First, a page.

Leaving aside a couple of small warnings, Brandon Keepers’ answer to the question when should I use MongoDB is:
OK, I think MongoDB makes sense with most web applications. In the end, most apps are just doing glorified CRUD, and don’t need ACID or many of the features of a relational database.
There are times when you definitely should not use MongoDB, like when you need transactions.
NO, NO, NO. If you do that, then you’re definitely doing it wrong! Again!
Take a step back and think about this hypothetical situation: you’ve been driving the same car for the last 30 years. But recently (you’ve come out of your cave and) you discover there are other new shiny cars around, some looking and feeling and offering quite a different feature set than your old beloved car, others just being an upgraded version of your old cosy car.
Question is: would you go to the first car dealer and just get one of these “upgraded” cars? Or would you take some time to look at all these shiny new toys and see how each of them would improve your driving experience and safeness?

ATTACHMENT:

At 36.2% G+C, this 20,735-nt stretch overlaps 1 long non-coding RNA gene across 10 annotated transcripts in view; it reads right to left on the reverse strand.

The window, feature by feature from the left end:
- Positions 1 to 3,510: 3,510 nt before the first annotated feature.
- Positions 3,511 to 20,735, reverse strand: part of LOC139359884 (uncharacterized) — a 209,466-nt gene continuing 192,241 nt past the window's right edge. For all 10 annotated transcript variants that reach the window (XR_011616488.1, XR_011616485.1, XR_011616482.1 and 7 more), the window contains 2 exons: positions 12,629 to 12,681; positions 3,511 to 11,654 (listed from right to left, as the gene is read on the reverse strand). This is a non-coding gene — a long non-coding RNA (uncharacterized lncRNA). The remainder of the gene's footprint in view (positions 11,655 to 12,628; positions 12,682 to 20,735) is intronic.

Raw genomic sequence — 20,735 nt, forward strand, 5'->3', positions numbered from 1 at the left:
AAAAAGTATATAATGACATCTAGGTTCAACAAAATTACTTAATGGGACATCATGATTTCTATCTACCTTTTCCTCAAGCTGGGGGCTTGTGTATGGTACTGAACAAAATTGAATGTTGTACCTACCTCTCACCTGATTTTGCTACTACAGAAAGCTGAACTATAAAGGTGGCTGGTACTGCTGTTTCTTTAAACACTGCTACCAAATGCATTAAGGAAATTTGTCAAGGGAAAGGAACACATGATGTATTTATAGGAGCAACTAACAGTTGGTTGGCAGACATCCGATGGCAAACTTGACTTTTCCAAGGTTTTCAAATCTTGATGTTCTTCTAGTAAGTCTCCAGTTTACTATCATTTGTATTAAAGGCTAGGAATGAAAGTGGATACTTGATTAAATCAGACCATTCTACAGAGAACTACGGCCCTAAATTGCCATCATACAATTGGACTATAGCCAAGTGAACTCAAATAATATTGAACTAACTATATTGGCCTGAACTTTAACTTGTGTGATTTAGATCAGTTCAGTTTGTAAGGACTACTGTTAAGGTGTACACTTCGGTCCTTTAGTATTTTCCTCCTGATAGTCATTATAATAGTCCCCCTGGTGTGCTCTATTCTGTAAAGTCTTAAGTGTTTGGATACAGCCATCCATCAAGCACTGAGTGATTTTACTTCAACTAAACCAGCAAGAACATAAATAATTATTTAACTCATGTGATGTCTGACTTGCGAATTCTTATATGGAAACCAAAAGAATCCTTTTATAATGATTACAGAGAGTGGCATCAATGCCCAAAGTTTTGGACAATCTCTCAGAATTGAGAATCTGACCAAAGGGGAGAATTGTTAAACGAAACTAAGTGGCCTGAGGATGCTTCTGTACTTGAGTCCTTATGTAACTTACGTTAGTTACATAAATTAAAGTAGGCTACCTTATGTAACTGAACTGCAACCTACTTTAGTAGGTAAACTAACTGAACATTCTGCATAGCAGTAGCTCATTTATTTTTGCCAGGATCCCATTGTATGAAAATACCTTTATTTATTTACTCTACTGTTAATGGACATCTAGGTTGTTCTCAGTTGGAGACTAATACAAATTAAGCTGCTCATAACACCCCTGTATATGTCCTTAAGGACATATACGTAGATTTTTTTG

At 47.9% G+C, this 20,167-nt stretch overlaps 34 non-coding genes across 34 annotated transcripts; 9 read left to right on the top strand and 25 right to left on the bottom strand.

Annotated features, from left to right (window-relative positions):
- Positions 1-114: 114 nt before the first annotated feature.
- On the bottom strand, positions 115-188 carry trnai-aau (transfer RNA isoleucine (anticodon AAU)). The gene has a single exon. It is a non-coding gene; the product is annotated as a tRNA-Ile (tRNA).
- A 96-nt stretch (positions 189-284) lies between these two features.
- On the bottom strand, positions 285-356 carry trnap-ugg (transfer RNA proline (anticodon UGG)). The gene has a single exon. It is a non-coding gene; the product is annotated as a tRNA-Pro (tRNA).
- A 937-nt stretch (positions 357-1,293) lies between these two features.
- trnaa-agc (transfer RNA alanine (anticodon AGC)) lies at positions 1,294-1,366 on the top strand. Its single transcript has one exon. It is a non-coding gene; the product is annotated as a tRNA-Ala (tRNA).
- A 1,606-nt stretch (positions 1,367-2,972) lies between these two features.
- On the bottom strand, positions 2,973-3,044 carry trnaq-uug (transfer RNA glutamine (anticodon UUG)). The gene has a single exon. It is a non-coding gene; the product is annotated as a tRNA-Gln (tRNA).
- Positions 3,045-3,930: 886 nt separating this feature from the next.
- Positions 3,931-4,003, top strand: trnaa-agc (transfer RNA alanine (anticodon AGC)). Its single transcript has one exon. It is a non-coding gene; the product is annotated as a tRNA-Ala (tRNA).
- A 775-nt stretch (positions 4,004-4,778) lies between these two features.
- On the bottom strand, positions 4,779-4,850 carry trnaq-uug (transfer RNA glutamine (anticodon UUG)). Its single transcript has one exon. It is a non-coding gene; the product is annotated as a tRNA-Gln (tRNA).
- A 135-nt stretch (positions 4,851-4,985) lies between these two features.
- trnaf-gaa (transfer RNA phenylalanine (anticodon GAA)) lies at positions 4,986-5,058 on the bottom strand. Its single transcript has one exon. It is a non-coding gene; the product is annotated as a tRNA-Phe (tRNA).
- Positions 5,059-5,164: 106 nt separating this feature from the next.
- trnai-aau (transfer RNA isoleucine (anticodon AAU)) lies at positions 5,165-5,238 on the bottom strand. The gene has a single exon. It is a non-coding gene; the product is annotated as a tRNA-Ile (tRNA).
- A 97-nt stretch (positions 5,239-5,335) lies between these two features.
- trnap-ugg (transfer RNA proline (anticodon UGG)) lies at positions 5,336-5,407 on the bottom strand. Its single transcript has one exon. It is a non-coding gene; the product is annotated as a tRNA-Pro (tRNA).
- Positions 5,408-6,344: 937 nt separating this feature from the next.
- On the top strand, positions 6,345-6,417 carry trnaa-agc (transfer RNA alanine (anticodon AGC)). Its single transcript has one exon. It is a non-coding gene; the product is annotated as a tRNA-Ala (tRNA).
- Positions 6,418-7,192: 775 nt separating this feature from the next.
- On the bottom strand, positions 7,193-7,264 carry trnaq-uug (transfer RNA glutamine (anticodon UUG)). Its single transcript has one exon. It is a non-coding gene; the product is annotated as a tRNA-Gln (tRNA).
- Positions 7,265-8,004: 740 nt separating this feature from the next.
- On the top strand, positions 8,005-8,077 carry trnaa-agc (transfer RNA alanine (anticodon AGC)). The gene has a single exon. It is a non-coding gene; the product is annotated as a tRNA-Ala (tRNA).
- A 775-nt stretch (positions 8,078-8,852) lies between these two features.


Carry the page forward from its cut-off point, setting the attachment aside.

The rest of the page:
Ignoring for a moment my interest in shiny new things, I think we should always keep eyes open, evaluate our options and try to reach conclusions based on what we need. Remaining always inside our comfort zone will not help us experience the new, the better, the different.
So, what is my answer to the question “when should I use MongoDB”: only if it makes sense. Or expanding on this a bit, I’d say you should take your time to analyze your options and think about what you need firstly. Think about your data and your app data access patterns. Then use MongoDB only if is the best tool for your current job.